Syrian or Russian warplanes bombed aid trucks near Aleppo after a fragile week-long ceasefire ended and it appeared that the bloody five-year war was fully back on late on Monday.

The UK-based Syrian Observatory for Human Rights said at least 32 people were killed in dozens of air strikes launched in and around Aleppo after the truce officially came to an end at 1600 GMT. 

The war monitor said that the aid lorries made a routine delivery to an area west of Aleppo city and were hit near the town of Urm al-Kubra, killing 12 people.

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An official with the Syrian Red Crescent confirmed aid vehicles operated by the group had been targeted by air strikes as warplanes resumed bombings in Aleppo province.

Staffan de Mistura, the UN Special Envoy for Syria, denounced the air raid. "Our outrage at this attack is enormous ... The convoy was the outcome of a long process of permission and preparations to assist isolated civilians," he said.

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Syria's military on Monday declared that the seven-day, US-Russian brokered ceasefire was over as the government and opposition traded accusations over mounting violations.

An AFP news agency correspondent in Aleppo reported that the northern city was being pummelled.

Sirens wailed as ambulances zipped through the eastern rebel-held half of the divided city, the correspondent said, describing the bombardment as "non-stop".  

The Russian military said rebels launched a major attack on a government position on Aleppo's southwestern outskirts, forcing Syrian troops to respond.

"The attack by the terrorists was proceeded by a massive artillery bombardment ... from tanks and rocket systems," it said.

The US said it was prepared to extend the fractured truce, and Russia - after blaming rebels for the violations - suggested it could still be salvaged.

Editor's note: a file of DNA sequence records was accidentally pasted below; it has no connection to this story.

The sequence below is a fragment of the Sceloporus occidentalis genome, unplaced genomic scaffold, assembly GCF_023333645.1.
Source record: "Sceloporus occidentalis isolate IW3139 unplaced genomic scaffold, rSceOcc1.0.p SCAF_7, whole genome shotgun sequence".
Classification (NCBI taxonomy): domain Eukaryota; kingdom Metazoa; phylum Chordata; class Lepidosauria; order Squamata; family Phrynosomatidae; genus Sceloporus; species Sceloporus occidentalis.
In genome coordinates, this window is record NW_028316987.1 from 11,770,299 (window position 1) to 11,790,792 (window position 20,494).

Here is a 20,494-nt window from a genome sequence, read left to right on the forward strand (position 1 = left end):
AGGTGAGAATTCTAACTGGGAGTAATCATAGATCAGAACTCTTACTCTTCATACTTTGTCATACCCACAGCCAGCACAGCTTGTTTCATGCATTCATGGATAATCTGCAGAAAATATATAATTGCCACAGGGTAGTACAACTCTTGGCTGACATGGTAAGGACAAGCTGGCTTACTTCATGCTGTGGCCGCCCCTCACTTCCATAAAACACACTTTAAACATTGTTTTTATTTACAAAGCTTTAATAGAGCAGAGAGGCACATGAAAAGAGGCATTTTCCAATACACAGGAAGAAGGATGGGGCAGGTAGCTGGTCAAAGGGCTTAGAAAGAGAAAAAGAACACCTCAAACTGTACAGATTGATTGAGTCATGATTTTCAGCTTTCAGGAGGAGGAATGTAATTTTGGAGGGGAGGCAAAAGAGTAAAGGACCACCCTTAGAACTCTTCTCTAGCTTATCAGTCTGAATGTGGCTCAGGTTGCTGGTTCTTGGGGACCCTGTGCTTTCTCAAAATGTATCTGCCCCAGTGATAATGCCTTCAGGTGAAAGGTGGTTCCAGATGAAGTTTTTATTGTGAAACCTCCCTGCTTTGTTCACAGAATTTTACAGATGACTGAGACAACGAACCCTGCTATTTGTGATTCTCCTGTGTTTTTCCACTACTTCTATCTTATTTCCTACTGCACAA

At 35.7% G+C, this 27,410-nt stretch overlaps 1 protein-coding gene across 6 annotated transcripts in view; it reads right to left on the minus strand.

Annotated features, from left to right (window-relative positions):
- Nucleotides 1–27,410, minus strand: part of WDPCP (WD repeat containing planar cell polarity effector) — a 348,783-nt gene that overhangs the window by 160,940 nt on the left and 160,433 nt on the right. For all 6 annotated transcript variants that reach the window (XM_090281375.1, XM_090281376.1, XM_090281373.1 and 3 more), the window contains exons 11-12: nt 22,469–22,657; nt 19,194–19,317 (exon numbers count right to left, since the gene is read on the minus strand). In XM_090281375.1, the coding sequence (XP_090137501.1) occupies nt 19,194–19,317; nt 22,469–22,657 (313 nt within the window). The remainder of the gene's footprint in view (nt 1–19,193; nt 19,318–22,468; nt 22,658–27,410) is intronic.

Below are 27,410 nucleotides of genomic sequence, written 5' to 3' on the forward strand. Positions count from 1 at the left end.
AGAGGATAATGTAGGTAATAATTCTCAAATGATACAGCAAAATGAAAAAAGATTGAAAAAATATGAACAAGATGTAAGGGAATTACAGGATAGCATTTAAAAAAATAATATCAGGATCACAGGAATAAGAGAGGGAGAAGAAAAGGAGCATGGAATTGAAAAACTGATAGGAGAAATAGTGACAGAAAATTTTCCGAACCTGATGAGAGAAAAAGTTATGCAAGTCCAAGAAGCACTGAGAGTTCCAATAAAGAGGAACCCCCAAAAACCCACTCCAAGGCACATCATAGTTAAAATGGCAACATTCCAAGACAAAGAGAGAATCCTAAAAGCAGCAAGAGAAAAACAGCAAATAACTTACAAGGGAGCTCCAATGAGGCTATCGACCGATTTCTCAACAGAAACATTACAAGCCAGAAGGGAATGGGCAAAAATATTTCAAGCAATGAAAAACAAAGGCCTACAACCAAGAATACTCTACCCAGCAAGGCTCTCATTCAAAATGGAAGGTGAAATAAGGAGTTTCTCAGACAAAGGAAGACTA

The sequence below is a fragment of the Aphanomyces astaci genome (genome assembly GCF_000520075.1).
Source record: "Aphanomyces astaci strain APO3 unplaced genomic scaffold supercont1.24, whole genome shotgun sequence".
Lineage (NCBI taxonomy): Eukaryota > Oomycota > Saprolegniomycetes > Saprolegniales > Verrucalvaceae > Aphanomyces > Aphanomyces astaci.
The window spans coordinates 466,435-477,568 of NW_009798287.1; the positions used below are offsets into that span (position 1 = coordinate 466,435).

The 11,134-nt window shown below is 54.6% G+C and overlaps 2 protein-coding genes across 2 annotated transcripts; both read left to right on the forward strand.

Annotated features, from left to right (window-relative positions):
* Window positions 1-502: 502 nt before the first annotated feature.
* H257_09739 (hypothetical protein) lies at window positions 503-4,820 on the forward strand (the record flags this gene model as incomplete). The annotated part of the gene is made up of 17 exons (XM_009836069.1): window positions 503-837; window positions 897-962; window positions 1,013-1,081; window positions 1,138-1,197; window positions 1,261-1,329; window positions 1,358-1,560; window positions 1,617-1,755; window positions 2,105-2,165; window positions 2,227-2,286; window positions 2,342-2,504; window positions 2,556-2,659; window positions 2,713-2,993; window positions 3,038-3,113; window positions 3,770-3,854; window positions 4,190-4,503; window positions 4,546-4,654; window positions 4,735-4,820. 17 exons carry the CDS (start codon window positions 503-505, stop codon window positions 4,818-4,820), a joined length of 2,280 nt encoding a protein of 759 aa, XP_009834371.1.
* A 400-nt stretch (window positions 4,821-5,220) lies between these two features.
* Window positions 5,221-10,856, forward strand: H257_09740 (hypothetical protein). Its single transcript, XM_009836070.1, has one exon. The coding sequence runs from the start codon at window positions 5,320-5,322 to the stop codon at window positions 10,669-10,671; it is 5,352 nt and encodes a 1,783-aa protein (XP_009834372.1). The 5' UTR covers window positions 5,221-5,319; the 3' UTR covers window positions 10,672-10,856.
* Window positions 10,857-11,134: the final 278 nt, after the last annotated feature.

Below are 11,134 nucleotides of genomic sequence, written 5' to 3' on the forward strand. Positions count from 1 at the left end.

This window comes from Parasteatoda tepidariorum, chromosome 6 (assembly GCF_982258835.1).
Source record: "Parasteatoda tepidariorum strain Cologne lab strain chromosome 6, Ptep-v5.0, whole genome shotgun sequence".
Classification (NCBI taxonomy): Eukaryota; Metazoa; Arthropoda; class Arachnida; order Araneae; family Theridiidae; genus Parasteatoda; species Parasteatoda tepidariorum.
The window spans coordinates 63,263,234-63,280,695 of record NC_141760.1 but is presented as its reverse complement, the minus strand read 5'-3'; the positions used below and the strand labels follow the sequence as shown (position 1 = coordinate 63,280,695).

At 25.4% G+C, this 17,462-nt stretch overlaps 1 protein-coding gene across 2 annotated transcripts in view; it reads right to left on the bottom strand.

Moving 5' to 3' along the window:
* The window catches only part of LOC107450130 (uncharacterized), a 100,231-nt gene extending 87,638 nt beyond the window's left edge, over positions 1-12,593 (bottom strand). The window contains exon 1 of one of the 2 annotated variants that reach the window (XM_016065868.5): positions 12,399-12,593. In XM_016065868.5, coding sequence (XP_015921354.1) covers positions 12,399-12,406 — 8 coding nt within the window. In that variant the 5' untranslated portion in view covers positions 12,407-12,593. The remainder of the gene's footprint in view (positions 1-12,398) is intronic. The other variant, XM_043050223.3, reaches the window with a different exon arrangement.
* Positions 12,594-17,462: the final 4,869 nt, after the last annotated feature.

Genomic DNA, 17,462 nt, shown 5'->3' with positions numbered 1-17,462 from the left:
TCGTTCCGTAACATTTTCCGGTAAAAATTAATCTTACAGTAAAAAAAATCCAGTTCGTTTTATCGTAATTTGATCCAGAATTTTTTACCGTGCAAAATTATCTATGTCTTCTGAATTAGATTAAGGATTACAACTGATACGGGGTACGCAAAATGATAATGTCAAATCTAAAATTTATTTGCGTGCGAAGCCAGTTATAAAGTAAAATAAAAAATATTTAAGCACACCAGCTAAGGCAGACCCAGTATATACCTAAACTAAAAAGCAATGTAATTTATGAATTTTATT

Following the Syrian military declaration, US Secretary of State John Kerry expressed annoyance at Damascus and Moscow's handling of the ceasefire.

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"It would be good if they didn't talk first to the press but if they talked to the people who are actually negotiating this," Kerry said. "As I said yesterday, [it's] time to end the grandstanding and time to do the real work of delivering on the humanitarian goods that are necessary for access."

But Kerry also acknowledged that the first stage of the truce - which called for a week of calm and the delivery of humanitarian aid to several besieged communities - had never really come to fruition.

From the start, the truce had been beset by difficulties and mutual accusations of violations.

Aid deliveries to the besieged eastern districts of Aleppo have not reached their destination. The UN accused the government of obstructing the delivery, while Russian officials said rebels opened fire at the delivery roads.

At least 22 civilians were killed in government bombings over the past week, according to the Syrian Observatory, which uses a network of sources on the ground to compile its reports.

Earlier on Monday, Russia's Lieutenant-General Sergei Rudskoi said in a briefing that Damascus had fulfilled its obligations.

"With the rebels failing to fulfil conditions [of] the ceasefire agreement, we consider its unilateral observance by the Syrian government forces meaningless," Rudskoi said.

He said that the rebels violated the truce 302 times since it took effect a week ago, killing 63 civilians and 153 Syrian soldiers. The opposition reported on Monday 254 violations by government forces and their allies.

The current tensions come on the heels of the weekend air strikes by the US-led coalition on Syrian army positions near Deir Az Zor.

Russia's military said at least 62 Syrian soldiers were killed and more than 100 wounded.

The US military said it would not intentionally hit Syrian troops, and it came as it was conducting a raid on  positions occupied by the Islamic State of Iraq and the Levant (ISIL) group.

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Source: Agencies